Who is National Collegiate Student Loan Trust?

Over the last few years, National Collegiate Student Loan Trust has brought hundreds of debt collection lawsuits against Minnesota citizens. If you've been sued by National Collegiate Student Loan Trust, here's what you need to know.

Who is National Collegiate Student Loan Trust?

NCSLT doesn't lend money. It's merely a series of trusts that contain a pool of hundreds of private student loans. The loans have been packaged together and sold as investment vehicles. If this sounds similar to the way mortgages are handled, it should.

There are several National Collegiate Student Loan Trusts. They are typically named with the year the loan was originated. For example, most of the cases I'm seeing lately involve National Collegiate Student Loan Trust 2007.  I've also seen loans held by National Collegiate Student Loan Trust 2005 and 2006.

How do the student loans get into these trusts?

First, a bank issues a student loan to help someone pay for college. The bank then sells the loan to an entity called National Collegiate Student Loan Funding. This entity is merely a holding company that deposits all of the student loans into the individual trusts. Once the loans are packaged into trusts, bonds are sold to investors. The investors receive money based on the amount of money collected from student loan borrowers.

The trusts themselves don't actually service the loans and collect the payments. They hire someone, called a servicer, to do that for them. In most of the cases I've seen, the servicer is U.S. Bank.

Another interesting element of these trusts is that the loans are partially guaranteed. This means that the investors basically have an insurance policy when student loan borrowers aren't able to make payments. If the borrower defaults, the guarantor steps in and covers the payment.

What should I do if I'm sued by National Collegiate Student Loan Trust?

In my experience, it's difficult to negotiate a reasonable payment plan with National Collegiate Student Loan Trust. They demand that the borrower hand over a bunch of sensitive financial documents, such as tax returns and pay stubs before they'll even consider a settlement offer. And the offers that they make are rarely affordable. To avoid this frustrating experience, I've been advising people to fight back against the lawsuit by answering it and challenging NCSLT's proof in court.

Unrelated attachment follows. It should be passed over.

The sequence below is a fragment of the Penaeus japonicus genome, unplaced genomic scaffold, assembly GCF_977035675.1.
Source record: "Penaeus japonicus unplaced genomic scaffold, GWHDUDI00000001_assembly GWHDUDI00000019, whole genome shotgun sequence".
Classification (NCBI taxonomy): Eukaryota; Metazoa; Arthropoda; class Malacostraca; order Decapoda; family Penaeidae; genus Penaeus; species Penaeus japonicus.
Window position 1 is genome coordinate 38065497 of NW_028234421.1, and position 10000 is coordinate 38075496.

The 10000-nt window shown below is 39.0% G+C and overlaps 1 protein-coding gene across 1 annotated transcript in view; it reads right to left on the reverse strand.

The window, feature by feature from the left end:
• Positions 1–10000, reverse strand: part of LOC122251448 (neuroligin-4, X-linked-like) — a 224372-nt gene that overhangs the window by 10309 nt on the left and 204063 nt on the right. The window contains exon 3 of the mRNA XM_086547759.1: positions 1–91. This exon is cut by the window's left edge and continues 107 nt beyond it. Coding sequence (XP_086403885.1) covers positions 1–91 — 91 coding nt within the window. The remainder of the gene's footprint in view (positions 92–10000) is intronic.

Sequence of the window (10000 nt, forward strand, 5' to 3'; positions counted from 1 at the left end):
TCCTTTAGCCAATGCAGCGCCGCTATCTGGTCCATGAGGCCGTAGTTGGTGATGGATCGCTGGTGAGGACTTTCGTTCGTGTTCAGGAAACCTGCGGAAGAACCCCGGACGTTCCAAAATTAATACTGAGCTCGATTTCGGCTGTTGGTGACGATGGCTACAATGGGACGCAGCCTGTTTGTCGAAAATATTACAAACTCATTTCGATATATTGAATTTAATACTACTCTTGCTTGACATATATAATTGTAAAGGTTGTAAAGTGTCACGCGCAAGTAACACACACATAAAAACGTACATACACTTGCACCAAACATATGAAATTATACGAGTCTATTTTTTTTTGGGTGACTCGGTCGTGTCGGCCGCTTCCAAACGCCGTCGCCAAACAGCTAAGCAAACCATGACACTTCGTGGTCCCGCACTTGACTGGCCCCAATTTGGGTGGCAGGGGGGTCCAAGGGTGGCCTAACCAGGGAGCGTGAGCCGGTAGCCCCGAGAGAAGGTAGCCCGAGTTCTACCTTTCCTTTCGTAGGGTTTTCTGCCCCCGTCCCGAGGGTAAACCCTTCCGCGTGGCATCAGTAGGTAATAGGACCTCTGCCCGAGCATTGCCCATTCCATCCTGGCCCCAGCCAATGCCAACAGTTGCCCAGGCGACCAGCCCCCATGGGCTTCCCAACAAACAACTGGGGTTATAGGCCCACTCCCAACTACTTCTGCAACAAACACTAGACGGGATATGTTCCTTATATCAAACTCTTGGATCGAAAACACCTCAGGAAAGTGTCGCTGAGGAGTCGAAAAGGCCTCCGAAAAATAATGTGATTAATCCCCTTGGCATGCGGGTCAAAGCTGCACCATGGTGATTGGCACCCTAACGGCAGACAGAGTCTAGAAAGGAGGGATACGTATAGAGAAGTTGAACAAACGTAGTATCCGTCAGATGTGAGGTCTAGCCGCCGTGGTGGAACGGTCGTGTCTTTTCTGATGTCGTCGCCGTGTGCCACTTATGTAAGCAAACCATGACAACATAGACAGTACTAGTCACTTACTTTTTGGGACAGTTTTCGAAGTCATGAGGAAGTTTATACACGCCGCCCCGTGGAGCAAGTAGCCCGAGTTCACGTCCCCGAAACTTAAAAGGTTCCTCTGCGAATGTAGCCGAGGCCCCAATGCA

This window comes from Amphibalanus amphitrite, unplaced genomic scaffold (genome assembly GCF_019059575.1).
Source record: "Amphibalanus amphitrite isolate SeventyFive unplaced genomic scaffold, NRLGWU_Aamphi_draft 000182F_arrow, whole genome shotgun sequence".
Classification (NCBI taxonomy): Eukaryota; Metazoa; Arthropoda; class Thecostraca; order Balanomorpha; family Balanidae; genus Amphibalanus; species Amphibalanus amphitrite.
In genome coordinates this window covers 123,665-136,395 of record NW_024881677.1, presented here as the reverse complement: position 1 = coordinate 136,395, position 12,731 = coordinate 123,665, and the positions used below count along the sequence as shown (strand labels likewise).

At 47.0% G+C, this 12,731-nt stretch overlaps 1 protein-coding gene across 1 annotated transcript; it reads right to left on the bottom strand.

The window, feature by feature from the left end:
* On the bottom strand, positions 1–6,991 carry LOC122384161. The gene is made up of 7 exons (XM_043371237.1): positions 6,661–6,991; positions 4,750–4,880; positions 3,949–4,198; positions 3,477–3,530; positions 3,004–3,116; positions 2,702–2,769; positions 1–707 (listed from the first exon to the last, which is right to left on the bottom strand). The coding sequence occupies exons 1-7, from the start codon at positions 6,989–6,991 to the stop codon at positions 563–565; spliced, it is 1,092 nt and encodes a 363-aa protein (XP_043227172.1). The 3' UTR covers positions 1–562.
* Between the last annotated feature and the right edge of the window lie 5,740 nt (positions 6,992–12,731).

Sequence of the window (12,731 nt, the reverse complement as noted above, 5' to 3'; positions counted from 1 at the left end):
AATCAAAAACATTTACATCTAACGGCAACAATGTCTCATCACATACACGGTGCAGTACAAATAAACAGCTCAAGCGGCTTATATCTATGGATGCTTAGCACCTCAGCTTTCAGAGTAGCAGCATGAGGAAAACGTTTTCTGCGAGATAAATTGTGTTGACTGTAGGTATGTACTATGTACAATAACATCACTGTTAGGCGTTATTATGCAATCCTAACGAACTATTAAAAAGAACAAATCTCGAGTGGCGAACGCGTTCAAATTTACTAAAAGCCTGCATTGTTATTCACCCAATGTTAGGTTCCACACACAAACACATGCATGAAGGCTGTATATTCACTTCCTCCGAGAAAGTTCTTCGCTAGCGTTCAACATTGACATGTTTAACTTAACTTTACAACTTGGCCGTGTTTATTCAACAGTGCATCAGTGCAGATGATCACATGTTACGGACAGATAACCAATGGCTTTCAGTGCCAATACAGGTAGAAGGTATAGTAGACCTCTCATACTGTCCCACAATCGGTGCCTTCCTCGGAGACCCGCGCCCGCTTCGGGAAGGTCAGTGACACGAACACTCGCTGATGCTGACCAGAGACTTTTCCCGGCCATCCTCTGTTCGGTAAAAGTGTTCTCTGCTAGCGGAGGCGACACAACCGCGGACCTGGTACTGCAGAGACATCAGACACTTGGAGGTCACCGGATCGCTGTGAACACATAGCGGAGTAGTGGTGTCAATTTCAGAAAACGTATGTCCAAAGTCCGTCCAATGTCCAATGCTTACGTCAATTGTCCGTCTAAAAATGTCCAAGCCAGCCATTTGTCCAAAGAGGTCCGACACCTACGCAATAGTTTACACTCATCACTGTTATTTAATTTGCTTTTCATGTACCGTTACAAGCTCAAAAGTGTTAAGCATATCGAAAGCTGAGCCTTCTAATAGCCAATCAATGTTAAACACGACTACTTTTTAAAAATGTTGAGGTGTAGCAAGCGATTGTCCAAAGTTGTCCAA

National Collegiate Student Loan Trust can usually prove that they acquired a pool of loans from the originating bank. But, in my experience, they rarely have sufficient proof that they own your loan. There are other ways to challenge the sufficiency of their evidence and, depending on the specific facts involved, you may have other defenses as well. We've been successful getting NCSLT cases thrown out of court and have negotiated very favorable payment plans by pushing back.

What you need to know about the collection of old debts

If you're facing debt collection on a debt that is more than a couple of years old, the first thing you should do is figure out how long the statute of limitations is. Remember, the statute of limitations is the amount of time set by law for a creditor to start a lawsuit against you. In Minnesota, for example, the statute of limitations for most debt collection lawsuits is six years. This means that the lawsuit only has to be started within six years. It doesn't mean that the lawsuit has to be finished within six years.

Once you know what the statute of limitations is, you need to determine when it starts to run in your case. Generally, the statute of limitations begins to run on the first day that you are in default on your account. A quick way to figure out when your account went into default is to determine the date that you made your last regular payment. Although this won't always be a precise date that the statute of limitations began to run, it's a good estimate.